Is Reading a Textbook a Necessary Skill?

Using a single textbook as a resource is frustrating. Flickr photo credit to casalewebnet2.

I’ve been following the #flipclass chats, as well as doing quite a bit of research on flipped classrooms lately. I noticed a somewhat uncomfortable shift in the change of thinking and the pedagogy, all of which comes with being “new.” There is a growing concern about students loosing out on the “skill” of using a textbook. I can appreciate the value of being able to navigate a textbook, since I have $4000 of textbooks sitting on a bookshelf that I’ve needed to navigate to varying degrees in the last four years. Understanding how to interpret Academia in print isn’t always the easiest task to accomplish. I agree that learning how to do this is, in fact, as very useful tool for the students who are going onto any sort of post-secondary. I could also argue that most people will encounter professional or academic writing at some point in their careers regardless of whether or not they attend post-secondary, whether it be in the the form of a management report, highly involved news article, or a contract.

However, who is to say that a single textbook is the best way to teach this skill? I would like to argue that a variety of resources would teach this skill better. For example, looking at math since that is my background, most school divisions pick a specific publisher or series of math texts to use within their classroom. One one hand, that is fantastic for continuity. On the other hand, students are only exposed to one specific type of writing, style of problem solving, one particular format/layout.

One common fallacy that is easy to slip into — I did during my internship at times — is that the textbook is “perfect.” Once I made up my mind that the textbook wasn’t the bible for my math class, I instantly became a better teacher. I could feel it, I saw it in my students, and my students saw it in me. It was necessary to experiment with teaching from the textbook, but I’m glad I deviated.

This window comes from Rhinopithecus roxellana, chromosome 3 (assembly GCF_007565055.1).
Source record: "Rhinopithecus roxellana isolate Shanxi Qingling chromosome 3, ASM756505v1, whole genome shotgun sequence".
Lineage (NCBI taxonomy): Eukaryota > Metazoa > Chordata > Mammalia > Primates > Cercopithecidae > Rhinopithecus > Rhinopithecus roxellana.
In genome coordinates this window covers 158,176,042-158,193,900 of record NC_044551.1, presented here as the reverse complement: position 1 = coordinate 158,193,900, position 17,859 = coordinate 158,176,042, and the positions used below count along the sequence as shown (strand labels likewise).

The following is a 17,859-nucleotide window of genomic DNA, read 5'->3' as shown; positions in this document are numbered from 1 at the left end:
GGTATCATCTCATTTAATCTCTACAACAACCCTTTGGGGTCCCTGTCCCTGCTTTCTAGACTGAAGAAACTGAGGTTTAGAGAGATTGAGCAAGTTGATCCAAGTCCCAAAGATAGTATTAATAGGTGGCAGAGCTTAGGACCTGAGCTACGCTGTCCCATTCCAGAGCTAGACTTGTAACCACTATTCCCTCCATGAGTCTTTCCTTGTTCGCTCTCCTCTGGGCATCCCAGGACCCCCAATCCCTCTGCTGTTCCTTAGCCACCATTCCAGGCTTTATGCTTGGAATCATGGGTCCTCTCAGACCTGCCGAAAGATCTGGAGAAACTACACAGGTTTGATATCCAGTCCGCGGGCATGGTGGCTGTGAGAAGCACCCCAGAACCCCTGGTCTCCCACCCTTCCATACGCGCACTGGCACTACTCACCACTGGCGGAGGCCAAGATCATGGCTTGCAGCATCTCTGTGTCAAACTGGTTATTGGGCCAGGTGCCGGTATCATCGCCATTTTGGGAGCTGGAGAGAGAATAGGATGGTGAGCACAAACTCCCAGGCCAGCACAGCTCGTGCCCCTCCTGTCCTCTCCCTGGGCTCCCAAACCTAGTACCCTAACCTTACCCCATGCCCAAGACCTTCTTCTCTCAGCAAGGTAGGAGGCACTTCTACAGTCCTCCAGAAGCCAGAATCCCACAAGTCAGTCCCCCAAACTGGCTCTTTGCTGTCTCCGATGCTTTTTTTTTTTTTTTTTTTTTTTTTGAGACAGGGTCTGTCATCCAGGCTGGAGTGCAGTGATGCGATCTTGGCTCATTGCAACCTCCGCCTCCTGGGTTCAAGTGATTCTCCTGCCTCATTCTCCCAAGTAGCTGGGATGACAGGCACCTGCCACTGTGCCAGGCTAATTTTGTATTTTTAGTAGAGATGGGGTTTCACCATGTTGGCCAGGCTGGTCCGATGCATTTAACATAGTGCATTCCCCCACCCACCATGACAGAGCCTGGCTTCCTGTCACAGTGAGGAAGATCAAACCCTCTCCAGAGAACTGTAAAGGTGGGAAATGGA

As for the continuity argument, the curriculum is designed to encourage continuity. Part of a teacher’s job is to encourage retrieval of prior knowledge when students are learning concepts. Finding out what students do/don’t know through KWL charts, diagnostics, just asking them, etc., can help with continuity, and perhaps even inspire teachers to find other resources to help with continuity far beyond that of the standard textbook.

So here is where I stand now: the textbook is a powerful resource. Why not combine these powerful resources? Blend the use of several textbooks, online resources, self-created resources, resources from other teachers, and student-generated resources. I will admit that this will be a TON of work. I know that teachers are already bogged down with so much work and so little prep time, but why not give it a shot? This will give students multiple perspectives, different samples of academic (and non-academic writing), and a welcome change from their “boring” textbook (let’s face it — how many high school math textbooks do you read just for fun?). This, to me, puts to rest the need to learn how to use a textbook, since they’ll be better at it.

Am I way off base on this?


8 thoughts on “Is Reading a Textbook a Necessary Skill?

  1. What you describe is definitely my goal in flipclass teaching physics at the college level. I call my videos “resources,” not lectures, and I strongly recommend students to both read the text and watch my vids (with a pencil in their hand, of course). I also post links to all kinds of things on the same resource page for each new day of content. I’ve found this works best in mid- to upper-level physics majors classes but I think it should work at all levels if I can continue to try to build the proper learning environment with my students.

  2. Right on! A textbook is a tool for learning, not the.learning. I stopped using textbook for anything but reference years ago. I have taught at least 5 medical doctors in that time. They didn’t miss it.

  3. I completely agree, Sara. I think a wide array of resources trumps consolidating concepts and ideas into one textbook. Not only does it provide students with choice, it also shakes things up a bit – sometimes it is good to do this; the best part is, too, that we have the option to do this, and see how effective or ineffective the decision was.

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